See How Real Estate Pros Flipped a “Blank Box” House Back into a 1920s Charmer

published Mar 16, 2023
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Philadelphia row house kitchen before staging: ambered wood cabinets, outdated furnishings/appliances
Credit: Shawn Mays

When Matt Markovich, owner of City House Properties, bought a 940-square-foot home just south of Rittenhouse Square in Philadelphia, he acquired a blank box of a house. Another real estate investor had previously come in and stripped the two-bedroom, one-bathroom home of all of its original character in an attempt to make it universally appealing. In doing so, this investor removed its historic charm.

So Markovich, along with his wife, Shawn, decided to renovate the place. They wanted to make it stand out on the Philadelphia market, which according to Markovich, is filled with the same gray walls, gray floors, and horizontal wrought-iron railings (you know the look). 

They chose to recreate the home’s 1920s character while taking care not to go over the top. That meant touching on period-appropriate details without turning it into a movie set. “That’s how we arrived at exposing the original ceiling beams and brick walls,” Markovich explains. “We put a transom back in above the front door with the traditional painted house numbers on the glass.”

Credit: Shawn Mays

Before the anti-paint crowd chimes in, Matt defends the decision to paint the exposed brick: “The original brick was a very orange color and was never meant to be exposed,” he explains. “Painting the brick a flat white brings great texture to the space, while not letting the brick drive the color decisions for the rest of the interior.”

Because the home is less than 1,000 square feet, they removed one wall on the first floor to help natural light flow through the space, which adds a modern feel but avoids veering into open bowling alley territory. “Despite the open floor plan, we didn’t want to be able to see the entire first floor the moment you open the front door,” Markovich points out.

Credit: Shawn Mays

And while the couple did open up the doorway of the narrow, enclosed vestibule, they kept that space as its own entity. They maintained the wall separating it from the living room and used a vintage-inspired tile on the floor to set it apart from the rest of the space, which, on a practical level, also serves as a barrier to the wet and wintry Philadelphia weather.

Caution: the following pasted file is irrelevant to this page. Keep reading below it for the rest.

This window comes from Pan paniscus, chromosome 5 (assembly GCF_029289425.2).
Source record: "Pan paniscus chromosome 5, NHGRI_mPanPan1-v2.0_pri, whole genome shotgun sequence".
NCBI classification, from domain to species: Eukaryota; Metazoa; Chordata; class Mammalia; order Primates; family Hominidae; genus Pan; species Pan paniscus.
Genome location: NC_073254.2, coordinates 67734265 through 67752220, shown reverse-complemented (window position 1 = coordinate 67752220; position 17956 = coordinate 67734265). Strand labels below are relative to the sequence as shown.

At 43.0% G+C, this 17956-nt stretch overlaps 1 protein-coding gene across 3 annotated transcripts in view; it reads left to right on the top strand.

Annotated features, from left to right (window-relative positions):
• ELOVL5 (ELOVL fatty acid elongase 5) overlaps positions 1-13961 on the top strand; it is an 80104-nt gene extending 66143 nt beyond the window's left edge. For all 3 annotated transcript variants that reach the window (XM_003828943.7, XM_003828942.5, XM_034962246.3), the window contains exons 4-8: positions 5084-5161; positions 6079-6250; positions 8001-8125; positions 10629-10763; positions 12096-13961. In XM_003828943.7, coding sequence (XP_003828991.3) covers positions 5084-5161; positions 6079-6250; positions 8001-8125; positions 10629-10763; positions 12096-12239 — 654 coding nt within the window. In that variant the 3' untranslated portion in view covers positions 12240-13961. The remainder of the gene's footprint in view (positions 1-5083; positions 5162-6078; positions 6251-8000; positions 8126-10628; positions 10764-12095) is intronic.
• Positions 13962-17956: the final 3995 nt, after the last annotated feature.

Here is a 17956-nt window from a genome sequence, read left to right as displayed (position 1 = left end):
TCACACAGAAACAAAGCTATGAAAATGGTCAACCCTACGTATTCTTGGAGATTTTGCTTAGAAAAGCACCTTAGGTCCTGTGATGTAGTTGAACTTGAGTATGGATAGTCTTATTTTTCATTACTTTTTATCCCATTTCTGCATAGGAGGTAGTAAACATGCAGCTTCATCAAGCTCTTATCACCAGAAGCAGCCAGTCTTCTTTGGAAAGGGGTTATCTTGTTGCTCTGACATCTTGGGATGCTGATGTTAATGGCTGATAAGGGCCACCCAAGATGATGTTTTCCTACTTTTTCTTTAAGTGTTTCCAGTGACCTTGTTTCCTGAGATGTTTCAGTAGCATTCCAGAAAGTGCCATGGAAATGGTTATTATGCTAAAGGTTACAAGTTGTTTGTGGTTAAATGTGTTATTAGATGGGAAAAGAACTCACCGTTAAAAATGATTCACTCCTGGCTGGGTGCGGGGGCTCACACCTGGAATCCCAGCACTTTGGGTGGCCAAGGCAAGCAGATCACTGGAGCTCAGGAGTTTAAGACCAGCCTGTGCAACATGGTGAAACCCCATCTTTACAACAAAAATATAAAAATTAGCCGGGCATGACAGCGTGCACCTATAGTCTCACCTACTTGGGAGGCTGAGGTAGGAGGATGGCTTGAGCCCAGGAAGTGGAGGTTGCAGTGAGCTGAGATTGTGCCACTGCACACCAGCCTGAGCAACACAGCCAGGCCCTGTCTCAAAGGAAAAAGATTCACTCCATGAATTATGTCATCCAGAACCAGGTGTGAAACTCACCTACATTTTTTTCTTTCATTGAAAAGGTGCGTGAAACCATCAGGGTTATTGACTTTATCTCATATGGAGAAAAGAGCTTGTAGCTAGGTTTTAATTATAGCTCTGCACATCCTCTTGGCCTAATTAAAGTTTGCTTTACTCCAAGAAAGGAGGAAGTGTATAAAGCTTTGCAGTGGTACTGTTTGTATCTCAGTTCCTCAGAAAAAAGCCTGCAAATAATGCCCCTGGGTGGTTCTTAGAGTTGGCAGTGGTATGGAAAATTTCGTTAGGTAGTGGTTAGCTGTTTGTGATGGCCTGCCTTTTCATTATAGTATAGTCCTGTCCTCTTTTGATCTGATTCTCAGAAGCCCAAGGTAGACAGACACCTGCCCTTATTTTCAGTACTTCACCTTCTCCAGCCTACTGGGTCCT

Credit: Shawn Mays

“We love that when you enter the home, the vestibule initially frames a view of the newel post and then allows the first floor space to unfold a bit as you walk through the vestibule and into the main living area,” Markovich says.

They also invested in details — the thoughtful little touches that may not be noticed by every potential buyer that walks through, but adds to the overall feeling and historic vibe of the space. One of those details was a newel post on the stair railing that greets you immediately upon walking in.

Credit: Shawn Mays

“The newel post is from an architectural salvage store in the Kensington section of Philadelphia called Beaty American,” Markovich says. “It was a real diamond in the rough, covered in a few layers of paint, but after stripping the paint, we found that it was solid mahogany. A carpenter helped us source a top rail that complimented the newel post and modified them to work together.”

Another historic detail they invested in was the original chimney, which ran all the way from the basement to the roof, but didn’t include a working fireplace. Initially, they planned to remove it entirely, but that was cost prohibitive. Instead, they made it a focal point. “Shawn found inspiration in the ornate iron wall registers used when forced-air heating was originally introduced into these homes, and incorporated a salvaged register, also from Beaty American, into the center of a new wood fireplace mantle with irregular handmade looking tile surrounding it,” Markovich says.

Credit: Shawn Mays

The home, located on the block where singer and civil rights activist Marian Anderson was born, was staged by Voila and listed in January 2023 with Realtor Larry Levin. Unsurprisingly, it received multiple offers.

Markovich, who invests in rescuing distressed single family and multi-family properties that would often be demolished by other developers, believes buyers are leaning toward homes that are renovated to accentuate their architectural features and history rather than erasing them — and the above-list offers they received seem to prove that point.